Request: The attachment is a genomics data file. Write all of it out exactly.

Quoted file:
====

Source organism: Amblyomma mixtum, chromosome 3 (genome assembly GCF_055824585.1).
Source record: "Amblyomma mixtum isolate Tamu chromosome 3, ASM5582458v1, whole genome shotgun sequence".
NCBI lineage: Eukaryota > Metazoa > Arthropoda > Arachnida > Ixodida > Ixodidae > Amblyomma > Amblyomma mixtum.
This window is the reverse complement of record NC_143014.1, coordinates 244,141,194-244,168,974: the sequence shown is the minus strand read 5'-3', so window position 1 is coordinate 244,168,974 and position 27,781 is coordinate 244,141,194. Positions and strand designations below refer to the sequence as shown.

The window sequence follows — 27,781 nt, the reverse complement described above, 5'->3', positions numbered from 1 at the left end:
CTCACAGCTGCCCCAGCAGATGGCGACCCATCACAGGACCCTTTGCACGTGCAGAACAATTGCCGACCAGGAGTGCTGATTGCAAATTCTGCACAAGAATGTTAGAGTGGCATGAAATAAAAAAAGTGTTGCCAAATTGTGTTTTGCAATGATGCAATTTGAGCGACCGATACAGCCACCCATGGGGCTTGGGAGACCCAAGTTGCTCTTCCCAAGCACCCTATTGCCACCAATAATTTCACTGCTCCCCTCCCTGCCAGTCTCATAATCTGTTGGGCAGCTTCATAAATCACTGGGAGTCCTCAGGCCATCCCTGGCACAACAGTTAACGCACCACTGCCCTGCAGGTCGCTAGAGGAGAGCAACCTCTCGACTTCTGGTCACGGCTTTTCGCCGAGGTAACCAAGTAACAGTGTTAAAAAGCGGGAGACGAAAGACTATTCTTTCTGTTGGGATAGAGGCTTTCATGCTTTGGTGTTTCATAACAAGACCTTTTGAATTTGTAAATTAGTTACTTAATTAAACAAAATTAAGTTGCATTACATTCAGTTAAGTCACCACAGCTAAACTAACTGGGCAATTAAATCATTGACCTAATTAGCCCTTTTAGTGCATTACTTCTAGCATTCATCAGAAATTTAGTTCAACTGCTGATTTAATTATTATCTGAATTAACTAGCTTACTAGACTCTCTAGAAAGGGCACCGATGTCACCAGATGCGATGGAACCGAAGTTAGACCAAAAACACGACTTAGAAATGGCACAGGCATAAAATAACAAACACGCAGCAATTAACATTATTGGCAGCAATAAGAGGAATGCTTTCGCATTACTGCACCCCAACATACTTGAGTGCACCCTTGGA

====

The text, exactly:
Source organism: Amblyomma mixtum, chromosome 3 (genome assembly GCF_055824585.1).
Source record: "Amblyomma mixtum isolate Tamu chromosome 3, ASM5582458v1, whole genome shotgun sequence".
NCBI lineage: Eukaryota > Metazoa > Arthropoda > Arachnida > Ixodida > Ixodidae > Amblyomma > Amblyomma mixtum.
This window is the reverse complement of record NC_143014.1, coordinates 244,141,194-244,168,974: the sequence shown is the minus strand read 5'-3', so window position 1 is coordinate 244,168,974 and position 27,781 is coordinate 244,141,194. Positions and strand designations below refer to the sequence as shown.

The window sequence follows — 27,781 nt, the reverse complement described above, 5'->3', positions numbered from 1 at the left end:
CTCACAGCTGCCCCAGCAGATGGCGACCCATCACAGGACCCTTTGCACGTGCAGAACAATTGCCGACCAGGAGTGCTGATTGCAAATTCTGCACAAGAATGTTAGAGTGGCATGAAATAAAAAAAGTGTTGCCAAATTGTGTTTTGCAATGATGCAATTTGAGCGACCGATACAGCCACCCATGGGGCTTGGGAGACCCAAGTTGCTCTTCCCAAGCACCCTATTGCCACCAATAATTTCACTGCTCCCCTCCCTGCCAGTCTCATAATCTGTTGGGCAGCTTCATAAATCACTGGGAGTCCTCAGGCCATCCCTGGCACAACAGTTAACGCACCACTGCCCTGCAGGTCGCTAGAGGAGAGCAACCTCTCGACTTCTGGTCACGGCTTTTCGCCGAGGTAACCAAGTAACAGTGTTAAAAAGCGGGAGACGAAAGACTATTCTTTCTGTTGGGATAGAGGCTTTCATGCTTTGGTGTTTCATAACAAGACCTTTTGAATTTGTAAATTAGTTACTTAATTAAACAAAATTAAGTTGCATTACATTCAGTTAAGTCACCACAGCTAAACTAACTGGGCAATTAAATCATTGACCTAATTAGCCCTTTTAGTGCATTACTTCTAGCATTCATCAGAAATTTAGTTCAACTGCTGATTTAATTATTATCTGAATTAACTAGCTTACTAGACTCTCTAGAAAGGGCACCGATGTCACCAGATGCGATGGAACCGAAGTTAGACCAAAAACACGACTTAGAAATGGCACAGGCATAAAATAACAAACACGCAGCAATTAACATTATTGGCAGCAATAAGAGGAATGCTTTCGCATTACTGCACCCCAACATACTTGAGTGCACCCTTGGA